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In Darkness Visible

We meet up with Marin Katich , in another incredibly intricate International political thriller, In Darkness Visible that completes the storyline began by Tony Jones in his first novel, The Twentieth Man when it appeared that Katich was killed, or so Anna believes, and has done so for the past ten years.

It is now 2005 and Marin Katich is living in Croatia under an assumed name, operating a business taking tourists out to a local island on day trips; basically, it is boat for hire. Anna Rosen, former lover of Katich and mother of his child, is working in Sydney as a freelance journalist, still questioning her life, but older and now much wiser. She is considering changes to her lifestyle, while trying to adjust to the fact that her beloved daughter Rachel, now has a female partner.

When she is contacted once again by those faceless little grey men via a series of horrific photographs which seem to be Marin Katich, a man who has been brutally beaten, now being held in the Hague as political prisoner, she once again finds herself embroiled in a world of espionage, intrigue, danger and a past that simply will not let her go.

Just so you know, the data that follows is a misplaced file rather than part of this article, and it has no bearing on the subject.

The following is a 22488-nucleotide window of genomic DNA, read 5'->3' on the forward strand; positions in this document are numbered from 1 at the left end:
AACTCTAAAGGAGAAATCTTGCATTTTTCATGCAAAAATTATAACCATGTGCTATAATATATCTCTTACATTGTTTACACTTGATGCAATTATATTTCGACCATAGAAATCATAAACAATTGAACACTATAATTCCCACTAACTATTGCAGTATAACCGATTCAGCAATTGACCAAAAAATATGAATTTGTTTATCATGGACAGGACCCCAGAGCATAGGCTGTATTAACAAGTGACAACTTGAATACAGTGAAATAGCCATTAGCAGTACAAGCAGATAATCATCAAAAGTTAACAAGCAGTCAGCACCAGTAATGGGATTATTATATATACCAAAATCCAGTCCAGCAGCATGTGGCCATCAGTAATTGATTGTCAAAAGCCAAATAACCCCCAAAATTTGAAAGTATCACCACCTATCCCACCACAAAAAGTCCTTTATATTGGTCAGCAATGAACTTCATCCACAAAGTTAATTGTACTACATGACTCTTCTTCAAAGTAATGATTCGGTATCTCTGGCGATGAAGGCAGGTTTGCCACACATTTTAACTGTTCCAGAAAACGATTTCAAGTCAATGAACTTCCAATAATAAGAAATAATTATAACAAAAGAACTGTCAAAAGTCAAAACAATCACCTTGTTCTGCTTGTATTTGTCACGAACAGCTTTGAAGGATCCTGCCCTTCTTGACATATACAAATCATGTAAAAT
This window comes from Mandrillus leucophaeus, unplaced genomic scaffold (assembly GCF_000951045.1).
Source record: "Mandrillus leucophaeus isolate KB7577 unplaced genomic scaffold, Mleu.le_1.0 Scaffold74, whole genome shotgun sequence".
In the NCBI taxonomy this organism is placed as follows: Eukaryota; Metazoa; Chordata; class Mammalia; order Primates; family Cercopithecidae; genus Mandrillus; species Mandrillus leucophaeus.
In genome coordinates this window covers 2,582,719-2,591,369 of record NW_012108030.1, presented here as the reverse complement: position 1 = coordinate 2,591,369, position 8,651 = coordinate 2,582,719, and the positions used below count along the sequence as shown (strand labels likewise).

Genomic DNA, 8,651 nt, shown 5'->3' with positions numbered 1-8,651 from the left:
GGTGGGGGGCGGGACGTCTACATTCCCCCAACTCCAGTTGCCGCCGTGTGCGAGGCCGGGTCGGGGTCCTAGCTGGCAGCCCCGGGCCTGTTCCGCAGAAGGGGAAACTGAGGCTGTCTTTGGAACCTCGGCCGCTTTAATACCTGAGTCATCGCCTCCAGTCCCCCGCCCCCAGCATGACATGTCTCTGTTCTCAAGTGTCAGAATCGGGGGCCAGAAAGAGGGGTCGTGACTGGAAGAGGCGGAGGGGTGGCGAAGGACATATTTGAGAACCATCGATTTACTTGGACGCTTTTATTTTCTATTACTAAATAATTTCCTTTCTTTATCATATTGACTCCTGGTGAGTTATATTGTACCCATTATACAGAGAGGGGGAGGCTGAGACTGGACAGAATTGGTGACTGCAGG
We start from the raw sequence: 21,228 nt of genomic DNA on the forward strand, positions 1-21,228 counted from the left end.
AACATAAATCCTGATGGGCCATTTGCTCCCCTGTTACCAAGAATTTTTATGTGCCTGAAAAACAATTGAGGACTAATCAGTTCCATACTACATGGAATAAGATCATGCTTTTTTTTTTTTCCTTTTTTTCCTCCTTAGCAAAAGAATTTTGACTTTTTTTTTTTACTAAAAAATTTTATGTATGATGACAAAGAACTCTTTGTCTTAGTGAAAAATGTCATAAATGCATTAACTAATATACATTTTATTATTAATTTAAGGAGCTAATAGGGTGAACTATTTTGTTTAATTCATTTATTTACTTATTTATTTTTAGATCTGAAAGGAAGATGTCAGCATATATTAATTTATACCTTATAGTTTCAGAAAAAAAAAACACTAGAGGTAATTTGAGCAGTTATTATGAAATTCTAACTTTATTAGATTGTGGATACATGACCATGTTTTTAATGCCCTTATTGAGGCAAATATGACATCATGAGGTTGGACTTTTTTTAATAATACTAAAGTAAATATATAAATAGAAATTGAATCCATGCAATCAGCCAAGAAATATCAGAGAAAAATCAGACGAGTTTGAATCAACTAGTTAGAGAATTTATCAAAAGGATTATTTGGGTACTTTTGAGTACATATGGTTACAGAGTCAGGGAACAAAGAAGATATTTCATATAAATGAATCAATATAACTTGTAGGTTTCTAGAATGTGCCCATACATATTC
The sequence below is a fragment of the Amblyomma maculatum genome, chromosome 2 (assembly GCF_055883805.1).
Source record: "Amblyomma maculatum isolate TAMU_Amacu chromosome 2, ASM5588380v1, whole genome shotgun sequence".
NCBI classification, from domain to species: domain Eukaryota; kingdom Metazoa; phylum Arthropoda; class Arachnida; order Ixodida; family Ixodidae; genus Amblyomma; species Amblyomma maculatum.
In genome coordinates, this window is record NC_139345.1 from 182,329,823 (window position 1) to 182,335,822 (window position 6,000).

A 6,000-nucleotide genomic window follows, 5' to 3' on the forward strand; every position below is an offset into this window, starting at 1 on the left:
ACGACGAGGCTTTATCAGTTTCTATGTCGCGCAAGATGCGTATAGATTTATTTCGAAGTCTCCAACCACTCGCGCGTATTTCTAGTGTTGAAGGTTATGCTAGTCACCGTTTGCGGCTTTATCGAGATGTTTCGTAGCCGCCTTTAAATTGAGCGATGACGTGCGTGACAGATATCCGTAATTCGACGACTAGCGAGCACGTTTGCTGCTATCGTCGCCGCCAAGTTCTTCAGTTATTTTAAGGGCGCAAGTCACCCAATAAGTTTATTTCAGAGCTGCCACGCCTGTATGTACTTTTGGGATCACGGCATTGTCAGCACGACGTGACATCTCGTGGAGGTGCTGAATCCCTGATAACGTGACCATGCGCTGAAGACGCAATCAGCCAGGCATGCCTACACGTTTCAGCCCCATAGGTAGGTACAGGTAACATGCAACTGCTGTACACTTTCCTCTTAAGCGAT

Set in the Balkans in general terms, from Croatia to Australia, the storyline is very real as Jones’ political background and personal knowledge of the area creates a backdrop that is true to the region. Protagonists such as Slobodan Milosevic are introduced to give authenticity to the plot, which in Tony Jones’ intricate style of weaving fact with fiction, blurs the lines making it very difficult to differentiate between history and author licence.

As this is another complex work based on international politics, it is one that takes time to read thoroughly; to immerse into the storyline and accept the many people who are involved in one way or another with Katich, his past and it would seem his present, Anna, her past and their daughter Rachel, the product of their past.

Initially the storyline is confusing until you realise it is a continuation of The Twentieth Man and then, once the plot expands, it is back into a world of dark, murky darker darkness, who to trust and who is playing a deeper game than anyone thought.

Brilliant, immensely readable and for lovers of political thrillers, the perfectly constructed read. Better than ideal for the long hot days of summer, if you have not read it already.

AuthorTony Jones
PublisherAllen and Unwin
DistributorAllen and Unwin
ReleasedNovember 2019